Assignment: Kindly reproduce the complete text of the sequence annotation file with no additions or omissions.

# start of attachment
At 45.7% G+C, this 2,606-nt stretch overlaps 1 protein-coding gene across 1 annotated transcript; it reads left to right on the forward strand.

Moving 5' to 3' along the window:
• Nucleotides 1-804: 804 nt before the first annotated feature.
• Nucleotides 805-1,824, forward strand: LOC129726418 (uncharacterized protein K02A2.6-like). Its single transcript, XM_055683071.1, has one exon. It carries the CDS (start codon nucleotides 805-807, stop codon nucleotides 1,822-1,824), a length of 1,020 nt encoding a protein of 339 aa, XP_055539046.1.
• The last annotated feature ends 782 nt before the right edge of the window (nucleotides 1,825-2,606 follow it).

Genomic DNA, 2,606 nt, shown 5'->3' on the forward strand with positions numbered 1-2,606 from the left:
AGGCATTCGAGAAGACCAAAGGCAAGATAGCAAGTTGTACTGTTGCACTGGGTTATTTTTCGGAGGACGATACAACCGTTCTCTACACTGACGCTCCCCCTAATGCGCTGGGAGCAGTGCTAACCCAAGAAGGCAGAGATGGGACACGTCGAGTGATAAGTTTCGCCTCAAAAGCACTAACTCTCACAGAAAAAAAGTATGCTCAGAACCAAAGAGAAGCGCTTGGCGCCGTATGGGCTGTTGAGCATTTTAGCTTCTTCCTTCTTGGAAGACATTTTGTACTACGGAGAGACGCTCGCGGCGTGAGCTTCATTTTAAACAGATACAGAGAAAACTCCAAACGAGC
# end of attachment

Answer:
At 45.7% G+C, this 2,606-nt stretch overlaps 1 protein-coding gene across 1 annotated transcript; it reads left to right on the forward strand.

Moving 5' to 3' along the window:
• Nucleotides 1-804: 804 nt before the first annotated feature.
• Nucleotides 805-1,824, forward strand: LOC129726418 (uncharacterized protein K02A2.6-like). Its single transcript, XM_055683071.1, has one exon. It carries the CDS (start codon nucleotides 805-807, stop codon nucleotides 1,822-1,824), a length of 1,020 nt encoding a protein of 339 aa, XP_055539046.1.
• The last annotated feature ends 782 nt before the right edge of the window (nucleotides 1,825-2,606 follow it).

Genomic DNA, 2,606 nt, shown 5'->3' on the forward strand with positions numbered 1-2,606 from the left:
AGGCATTCGAGAAGACCAAAGGCAAGATAGCAAGTTGTACTGTTGCACTGGGTTATTTTTCGGAGGACGATACAACCGTTCTCTACACTGACGCTCCCCCTAATGCGCTGGGAGCAGTGCTAACCCAAGAAGGCAGAGATGGGACACGTCGAGTGATAAGTTTCGCCTCAAAAGCACTAACTCTCACAGAAAAAAAGTATGCTCAGAACCAAAGAGAAGCGCTTGGCGCCGTATGGGCTGTTGAGCATTTTAGCTTCTTCCTTCTTGGAAGACATTTTGTACTACGGAGAGACGCTCGCGGCGTGAGCTTCATTTTAAACAGATACAGAGAAAACTCCAAACGAGC